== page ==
? MEMBRANES, ORGANELLES, AND METABOLISM Membranes, Organelles, and Metabolism (MOM) is a new program that was created during the reorganization of the Basic Science Division in the Lurie Cancer Center (LCC). The program is founded on the emerging concept that signaling and metabolic pathways rely on association with a physically interconnected network of cell membranes and membrane-bound organelles, which are exploited by developing tumors to promote malignant transformation and progression. Integration of the classic view of cellular signaling as a series of biochemical reactions with this current perspective provides a clearly articulated focus for an outstanding group of basic science investigators studying mitochondrial biogenesis and function, metabolism, signal transduction and host- pathogen interactions. The broad objectives of MOM are to elucidate how cellular membranes and organelles drive cell response and effector cascades, to determine how tumors and tumor-causing pathogens exploit these pathways, and to identify pathway components as therapeutics targets. These objectives are pursued in three specific aims: (1) Understand how cells utilize metabolic pathways to dictate cell proliferation, metabolic adaptation, and gene expression thereby modulating tumor growth; (2) Define the molecular mechanisms by which pathogens disrupt and/or utilize host pathways to stimulate tumorigenesis; (3) Determine how signal transduction pathways initiated from plasma membrane and/or organelles are integrated in cancer cells to promote tumorigenesis. The MOM program leader is Navdeep S. Chandel Ph.D., Professor in the Department of Medicine and the Department Cell and Molecular Biology. He is an expert in cancer metabolism, mitochondrial biology, and oxidative stress. The co-leader is Curt Horvath, Ph.D., a Professor in the Department of Molecular Biosciences, whose expertise is in mechanisms of cytokine signal transduction and gene regulation in normal and malignant cells. Drs. Chandel and Horvath lead an interdepartmental cohort of investigators comprising 36 faculty from 10 departments and 3 schools. Between 2013 and 2017 there were 405 cancer-relevant publications from the program, 71 (18%) of which represent intra-programmatic collaborations and 157 (39%) represent inter- programmatic collaborations. Work in the MOM program is supported by cancer-relevant peer-reviewed funding of $12,161,291 (direct) with $2,187,789 (direct) from NCI and $9,973,502 (direct) from other peer-reviewed sources. The MOM program provides its members with the research support, tools, and scientific networking opportunities to achieve an understanding of how interference with membrane networks and metabolism contributes to cell transformation and tumor progression. Through MOM-sponsored monthly membership meetings, workshops, symposia, and seminar series, the program fosters collaboration between program members and their clinical/translational partners, and links investigators with new opportunities to advance their research within the LCC.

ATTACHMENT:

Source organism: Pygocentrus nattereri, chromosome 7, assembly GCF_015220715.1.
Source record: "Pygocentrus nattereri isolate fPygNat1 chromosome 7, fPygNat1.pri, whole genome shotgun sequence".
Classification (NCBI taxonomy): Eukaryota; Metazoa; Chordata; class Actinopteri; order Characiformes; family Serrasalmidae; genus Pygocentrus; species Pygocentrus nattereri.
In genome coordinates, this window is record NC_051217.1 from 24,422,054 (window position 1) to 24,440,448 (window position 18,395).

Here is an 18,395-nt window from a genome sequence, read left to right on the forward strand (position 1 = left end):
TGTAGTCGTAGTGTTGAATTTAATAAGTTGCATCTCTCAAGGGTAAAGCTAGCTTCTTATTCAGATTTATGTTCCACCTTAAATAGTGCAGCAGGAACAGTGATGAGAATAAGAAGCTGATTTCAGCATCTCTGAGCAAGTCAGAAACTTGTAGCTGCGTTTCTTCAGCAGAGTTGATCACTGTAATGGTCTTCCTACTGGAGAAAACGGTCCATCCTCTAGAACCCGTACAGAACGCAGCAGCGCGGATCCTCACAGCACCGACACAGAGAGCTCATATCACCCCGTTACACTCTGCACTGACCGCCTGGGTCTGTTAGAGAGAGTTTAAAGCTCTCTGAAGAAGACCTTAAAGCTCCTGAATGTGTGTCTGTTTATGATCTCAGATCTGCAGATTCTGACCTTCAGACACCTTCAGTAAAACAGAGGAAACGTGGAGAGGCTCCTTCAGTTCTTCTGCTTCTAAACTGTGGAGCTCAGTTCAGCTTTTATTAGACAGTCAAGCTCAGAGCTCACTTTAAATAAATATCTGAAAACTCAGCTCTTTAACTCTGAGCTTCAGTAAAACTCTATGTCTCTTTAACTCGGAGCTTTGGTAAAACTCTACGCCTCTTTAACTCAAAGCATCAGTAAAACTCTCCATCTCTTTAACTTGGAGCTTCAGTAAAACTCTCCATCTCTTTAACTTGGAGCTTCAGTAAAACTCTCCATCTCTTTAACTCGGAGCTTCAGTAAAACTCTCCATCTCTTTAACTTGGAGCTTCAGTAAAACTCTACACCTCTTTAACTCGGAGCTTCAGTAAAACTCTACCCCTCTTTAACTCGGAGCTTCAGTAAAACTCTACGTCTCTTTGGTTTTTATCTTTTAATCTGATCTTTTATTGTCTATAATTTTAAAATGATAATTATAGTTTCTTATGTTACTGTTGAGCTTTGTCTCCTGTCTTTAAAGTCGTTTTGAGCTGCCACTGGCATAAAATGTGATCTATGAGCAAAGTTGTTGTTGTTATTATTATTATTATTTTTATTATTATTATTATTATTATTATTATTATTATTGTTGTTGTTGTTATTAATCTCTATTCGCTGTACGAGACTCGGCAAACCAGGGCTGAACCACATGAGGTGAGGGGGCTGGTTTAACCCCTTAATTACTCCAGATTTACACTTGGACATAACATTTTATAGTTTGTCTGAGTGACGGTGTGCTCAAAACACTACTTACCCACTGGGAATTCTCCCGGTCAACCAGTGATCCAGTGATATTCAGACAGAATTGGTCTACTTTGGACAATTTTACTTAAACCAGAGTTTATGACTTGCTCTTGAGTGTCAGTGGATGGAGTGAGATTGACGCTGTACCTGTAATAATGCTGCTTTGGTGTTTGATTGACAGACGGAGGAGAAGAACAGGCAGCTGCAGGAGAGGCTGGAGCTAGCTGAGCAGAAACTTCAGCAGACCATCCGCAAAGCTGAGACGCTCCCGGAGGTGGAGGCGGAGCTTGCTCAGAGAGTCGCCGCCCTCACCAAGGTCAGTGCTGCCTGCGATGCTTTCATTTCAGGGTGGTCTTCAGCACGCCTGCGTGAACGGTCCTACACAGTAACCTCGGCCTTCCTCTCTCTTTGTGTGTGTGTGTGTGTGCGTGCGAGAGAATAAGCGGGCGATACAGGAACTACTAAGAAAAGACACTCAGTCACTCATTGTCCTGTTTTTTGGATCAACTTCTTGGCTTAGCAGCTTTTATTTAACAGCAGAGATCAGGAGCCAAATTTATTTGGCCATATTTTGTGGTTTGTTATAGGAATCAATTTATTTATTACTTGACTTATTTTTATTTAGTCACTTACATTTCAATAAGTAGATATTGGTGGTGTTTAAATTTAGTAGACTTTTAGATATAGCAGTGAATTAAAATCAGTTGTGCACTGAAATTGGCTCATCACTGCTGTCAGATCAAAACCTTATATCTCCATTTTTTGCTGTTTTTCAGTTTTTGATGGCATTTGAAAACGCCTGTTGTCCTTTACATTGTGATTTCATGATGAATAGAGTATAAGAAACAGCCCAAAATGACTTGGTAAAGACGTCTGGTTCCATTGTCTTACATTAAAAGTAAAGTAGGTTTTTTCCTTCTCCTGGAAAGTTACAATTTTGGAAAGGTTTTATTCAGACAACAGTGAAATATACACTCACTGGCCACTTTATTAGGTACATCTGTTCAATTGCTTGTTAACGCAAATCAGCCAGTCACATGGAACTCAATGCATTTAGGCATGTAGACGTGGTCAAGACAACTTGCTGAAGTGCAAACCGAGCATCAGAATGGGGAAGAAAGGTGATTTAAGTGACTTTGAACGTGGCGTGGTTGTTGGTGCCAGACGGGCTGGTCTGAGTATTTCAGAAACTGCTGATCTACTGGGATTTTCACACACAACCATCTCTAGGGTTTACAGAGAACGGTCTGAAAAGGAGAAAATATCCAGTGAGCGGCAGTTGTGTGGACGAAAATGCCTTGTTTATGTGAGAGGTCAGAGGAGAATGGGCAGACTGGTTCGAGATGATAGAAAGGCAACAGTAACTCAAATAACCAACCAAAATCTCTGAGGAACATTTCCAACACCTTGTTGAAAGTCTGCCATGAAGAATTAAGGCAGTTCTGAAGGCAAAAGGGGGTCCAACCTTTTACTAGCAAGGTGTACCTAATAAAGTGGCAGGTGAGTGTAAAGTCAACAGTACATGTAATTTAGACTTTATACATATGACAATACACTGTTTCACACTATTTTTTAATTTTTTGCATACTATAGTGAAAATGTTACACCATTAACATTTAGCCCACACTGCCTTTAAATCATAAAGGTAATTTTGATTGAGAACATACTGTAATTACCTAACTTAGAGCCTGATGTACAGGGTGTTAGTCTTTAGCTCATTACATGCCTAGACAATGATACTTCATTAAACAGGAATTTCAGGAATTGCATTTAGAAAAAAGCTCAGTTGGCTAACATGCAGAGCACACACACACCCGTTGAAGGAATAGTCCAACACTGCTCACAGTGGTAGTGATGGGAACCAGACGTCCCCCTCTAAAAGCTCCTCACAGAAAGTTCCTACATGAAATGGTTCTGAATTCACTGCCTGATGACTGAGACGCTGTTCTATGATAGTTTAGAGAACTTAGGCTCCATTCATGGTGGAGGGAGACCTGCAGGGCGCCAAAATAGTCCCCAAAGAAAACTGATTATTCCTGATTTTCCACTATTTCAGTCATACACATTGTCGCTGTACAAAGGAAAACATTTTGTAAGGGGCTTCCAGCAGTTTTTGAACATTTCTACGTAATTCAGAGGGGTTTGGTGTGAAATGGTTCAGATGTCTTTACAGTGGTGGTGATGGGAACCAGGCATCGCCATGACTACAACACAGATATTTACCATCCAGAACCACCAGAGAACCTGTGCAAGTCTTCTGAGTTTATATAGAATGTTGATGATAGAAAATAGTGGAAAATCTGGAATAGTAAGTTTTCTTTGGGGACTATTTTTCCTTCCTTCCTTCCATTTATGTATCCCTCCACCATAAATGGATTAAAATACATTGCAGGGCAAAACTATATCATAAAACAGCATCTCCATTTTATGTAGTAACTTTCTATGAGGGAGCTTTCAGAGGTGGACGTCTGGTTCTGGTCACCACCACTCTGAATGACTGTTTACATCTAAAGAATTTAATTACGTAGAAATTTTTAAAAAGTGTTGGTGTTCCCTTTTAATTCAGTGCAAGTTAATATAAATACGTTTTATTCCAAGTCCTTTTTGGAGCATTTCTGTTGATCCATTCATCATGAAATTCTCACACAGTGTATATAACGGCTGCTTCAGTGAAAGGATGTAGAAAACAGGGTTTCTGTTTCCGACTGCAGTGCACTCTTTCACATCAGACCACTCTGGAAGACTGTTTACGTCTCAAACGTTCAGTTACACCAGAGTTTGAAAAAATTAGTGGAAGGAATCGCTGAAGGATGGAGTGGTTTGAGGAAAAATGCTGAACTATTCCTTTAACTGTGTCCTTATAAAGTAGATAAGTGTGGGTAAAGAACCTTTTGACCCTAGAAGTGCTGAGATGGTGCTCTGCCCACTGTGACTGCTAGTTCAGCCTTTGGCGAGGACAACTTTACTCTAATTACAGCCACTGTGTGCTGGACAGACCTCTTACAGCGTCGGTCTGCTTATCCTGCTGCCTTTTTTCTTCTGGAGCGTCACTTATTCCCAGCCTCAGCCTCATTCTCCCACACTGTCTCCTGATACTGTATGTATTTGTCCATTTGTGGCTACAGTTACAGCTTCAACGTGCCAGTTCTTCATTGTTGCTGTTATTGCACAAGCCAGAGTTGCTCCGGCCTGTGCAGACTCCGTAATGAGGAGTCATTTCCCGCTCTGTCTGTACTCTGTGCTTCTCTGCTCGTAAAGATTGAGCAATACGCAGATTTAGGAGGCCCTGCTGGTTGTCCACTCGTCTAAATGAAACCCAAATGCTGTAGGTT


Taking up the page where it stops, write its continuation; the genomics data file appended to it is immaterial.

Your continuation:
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National Cancer Institute (NCI)
Center Core Grants (P30)
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Special Emphasis Panel (ZCA1)
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Northwestern University at Chicago
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Bui, Triet M; Mascarenhas, Lorraine A; Sumagin, Ronen (2018) Extracellular vesicles regulate immune responses and cellular function in intestinal inflammation and repair. Tissue Barriers 6:e1431038
Ritzert, Jeremy T; Lathem, Wyndham W (2018) Depletion of Glucose Activates Catabolite Repression during Pneumonic Plague. J Bacteriol 200:
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